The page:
6 Tips for Project Management Success

By Thomas Hoffman  |  Posted 09-21-2009 Print Email
A half-dozen pointers for overcoming project pain from various CIOs and project management experts.

Feeling some project pain? Here six some pointers from CIOs and project management experts to help you generate success and avoid common project snags.

• Look very closely at the business case for the project. Some CIOs force the business sponsor or business partner to present a thorough business case to an executive steering committee for each project, including whether or not projected cost savings are realistic.

• Make sure the project scope is clearly defined from the outset. This includes clarifying the roles and responsibilities of project team members and ensuring that the goals of key constituents (e.g.. IT project leader, business sponsor) are closely aligned.

• Use a spreadsheet or other tools to track. For resource allocation and cost accounting purposes, using tools to track project assignments can be quite helpful. The practice is useful even if the IT organization doesn't conduct charge-backs, since it will help CIOs keep a closer watch on who is assigned to which projects, the number of hours being devoted to each project per month, resources expended, etc.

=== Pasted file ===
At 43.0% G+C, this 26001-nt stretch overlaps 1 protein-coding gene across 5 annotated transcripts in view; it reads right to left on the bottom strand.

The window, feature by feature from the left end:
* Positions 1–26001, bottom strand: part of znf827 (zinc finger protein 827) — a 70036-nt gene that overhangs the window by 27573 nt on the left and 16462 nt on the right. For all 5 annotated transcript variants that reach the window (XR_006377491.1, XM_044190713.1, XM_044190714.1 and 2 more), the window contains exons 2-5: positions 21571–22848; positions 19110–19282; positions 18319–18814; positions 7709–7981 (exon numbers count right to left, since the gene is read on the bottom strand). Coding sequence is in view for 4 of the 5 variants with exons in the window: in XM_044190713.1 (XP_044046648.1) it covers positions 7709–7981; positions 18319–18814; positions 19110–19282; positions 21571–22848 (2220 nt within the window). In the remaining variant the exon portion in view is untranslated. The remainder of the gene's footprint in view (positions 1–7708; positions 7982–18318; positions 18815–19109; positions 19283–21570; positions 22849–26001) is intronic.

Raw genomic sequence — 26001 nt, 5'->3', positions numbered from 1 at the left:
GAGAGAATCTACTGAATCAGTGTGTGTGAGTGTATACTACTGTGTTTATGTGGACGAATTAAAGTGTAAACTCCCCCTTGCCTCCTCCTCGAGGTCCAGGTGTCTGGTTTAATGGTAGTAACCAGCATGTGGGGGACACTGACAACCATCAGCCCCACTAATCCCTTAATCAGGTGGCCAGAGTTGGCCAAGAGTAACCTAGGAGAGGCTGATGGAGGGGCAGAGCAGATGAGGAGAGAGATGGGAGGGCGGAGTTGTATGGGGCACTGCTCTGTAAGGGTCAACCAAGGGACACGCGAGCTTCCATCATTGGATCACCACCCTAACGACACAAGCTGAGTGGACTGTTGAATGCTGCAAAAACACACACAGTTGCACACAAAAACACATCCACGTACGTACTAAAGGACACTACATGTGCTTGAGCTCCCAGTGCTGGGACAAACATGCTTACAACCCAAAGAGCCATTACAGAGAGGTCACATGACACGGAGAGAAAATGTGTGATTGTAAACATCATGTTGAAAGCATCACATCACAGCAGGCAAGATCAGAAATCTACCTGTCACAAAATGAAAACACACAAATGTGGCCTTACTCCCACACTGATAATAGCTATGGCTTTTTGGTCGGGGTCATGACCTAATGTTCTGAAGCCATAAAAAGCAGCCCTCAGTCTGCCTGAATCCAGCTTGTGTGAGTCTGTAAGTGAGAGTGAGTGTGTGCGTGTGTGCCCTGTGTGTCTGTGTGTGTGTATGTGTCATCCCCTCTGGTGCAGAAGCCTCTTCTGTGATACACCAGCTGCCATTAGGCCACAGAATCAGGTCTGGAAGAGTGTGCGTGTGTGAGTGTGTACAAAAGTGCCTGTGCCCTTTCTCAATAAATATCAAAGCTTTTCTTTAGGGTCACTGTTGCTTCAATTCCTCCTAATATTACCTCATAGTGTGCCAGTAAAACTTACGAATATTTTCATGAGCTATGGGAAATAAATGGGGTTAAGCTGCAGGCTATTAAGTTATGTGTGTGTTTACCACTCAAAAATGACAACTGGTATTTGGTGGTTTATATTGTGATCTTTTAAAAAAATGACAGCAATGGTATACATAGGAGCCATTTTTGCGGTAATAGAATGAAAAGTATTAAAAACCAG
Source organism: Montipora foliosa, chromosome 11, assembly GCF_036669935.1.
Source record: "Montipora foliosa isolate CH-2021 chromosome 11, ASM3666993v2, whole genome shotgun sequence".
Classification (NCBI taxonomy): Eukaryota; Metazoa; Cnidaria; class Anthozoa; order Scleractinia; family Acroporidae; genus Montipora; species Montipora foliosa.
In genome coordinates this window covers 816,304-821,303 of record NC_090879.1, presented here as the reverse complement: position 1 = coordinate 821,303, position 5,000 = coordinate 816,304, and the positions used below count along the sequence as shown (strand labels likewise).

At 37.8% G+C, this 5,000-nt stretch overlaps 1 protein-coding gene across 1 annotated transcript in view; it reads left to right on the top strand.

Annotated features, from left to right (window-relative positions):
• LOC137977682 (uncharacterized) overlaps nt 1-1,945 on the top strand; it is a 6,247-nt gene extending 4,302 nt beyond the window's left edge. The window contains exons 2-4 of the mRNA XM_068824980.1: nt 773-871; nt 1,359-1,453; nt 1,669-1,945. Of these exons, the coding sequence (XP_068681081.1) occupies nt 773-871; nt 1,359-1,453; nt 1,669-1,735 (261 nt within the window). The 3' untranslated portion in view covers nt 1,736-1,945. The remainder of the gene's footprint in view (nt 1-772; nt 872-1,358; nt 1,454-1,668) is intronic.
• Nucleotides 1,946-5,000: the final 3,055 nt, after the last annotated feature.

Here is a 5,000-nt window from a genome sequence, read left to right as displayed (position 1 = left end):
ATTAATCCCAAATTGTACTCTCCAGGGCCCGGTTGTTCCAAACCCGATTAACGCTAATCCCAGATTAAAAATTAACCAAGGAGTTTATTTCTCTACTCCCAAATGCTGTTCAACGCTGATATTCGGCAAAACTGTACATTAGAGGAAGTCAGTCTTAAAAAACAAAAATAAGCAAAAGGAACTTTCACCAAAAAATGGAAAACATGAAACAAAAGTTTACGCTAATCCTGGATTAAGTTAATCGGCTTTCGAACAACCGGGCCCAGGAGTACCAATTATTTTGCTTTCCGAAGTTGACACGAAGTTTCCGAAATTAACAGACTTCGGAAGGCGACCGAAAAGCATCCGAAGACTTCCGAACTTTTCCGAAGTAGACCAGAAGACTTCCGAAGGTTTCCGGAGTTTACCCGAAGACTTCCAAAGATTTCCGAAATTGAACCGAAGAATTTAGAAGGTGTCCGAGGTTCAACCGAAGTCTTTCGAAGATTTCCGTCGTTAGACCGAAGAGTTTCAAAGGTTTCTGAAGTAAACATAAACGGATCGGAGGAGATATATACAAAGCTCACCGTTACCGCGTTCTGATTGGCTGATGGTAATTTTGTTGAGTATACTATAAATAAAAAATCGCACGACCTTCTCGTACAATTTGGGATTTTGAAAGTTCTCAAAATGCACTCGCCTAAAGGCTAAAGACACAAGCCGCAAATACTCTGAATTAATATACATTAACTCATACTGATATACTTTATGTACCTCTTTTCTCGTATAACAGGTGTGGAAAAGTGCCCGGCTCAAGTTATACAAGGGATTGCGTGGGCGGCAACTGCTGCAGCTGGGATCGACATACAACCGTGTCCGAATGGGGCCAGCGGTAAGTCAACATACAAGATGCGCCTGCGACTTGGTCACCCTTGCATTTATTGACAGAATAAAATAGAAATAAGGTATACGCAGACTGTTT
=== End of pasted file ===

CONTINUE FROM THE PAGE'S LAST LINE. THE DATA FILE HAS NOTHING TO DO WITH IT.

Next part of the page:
• Have a constant feedback loop. This is especially important for large-scale projects that carry multiple deadlines. For instance, if a serious security issue emerges, determine up-front how it is to be communicated to the business manager and how it might impact the timeline.

• Work on highest priority requirements first. It may seem like a no-brainer, but for large-scale projects, it is essential to have sign-offs through various phases of the project to ensure that people are receiving the kind of functionality they expected.

• Focus on post-implementation monitoring. Be certain that eyes don't come off the prize. Ensure that the deliverable is doing what it was intended to do. This includes making sure the system is meeting its benefit objectives.

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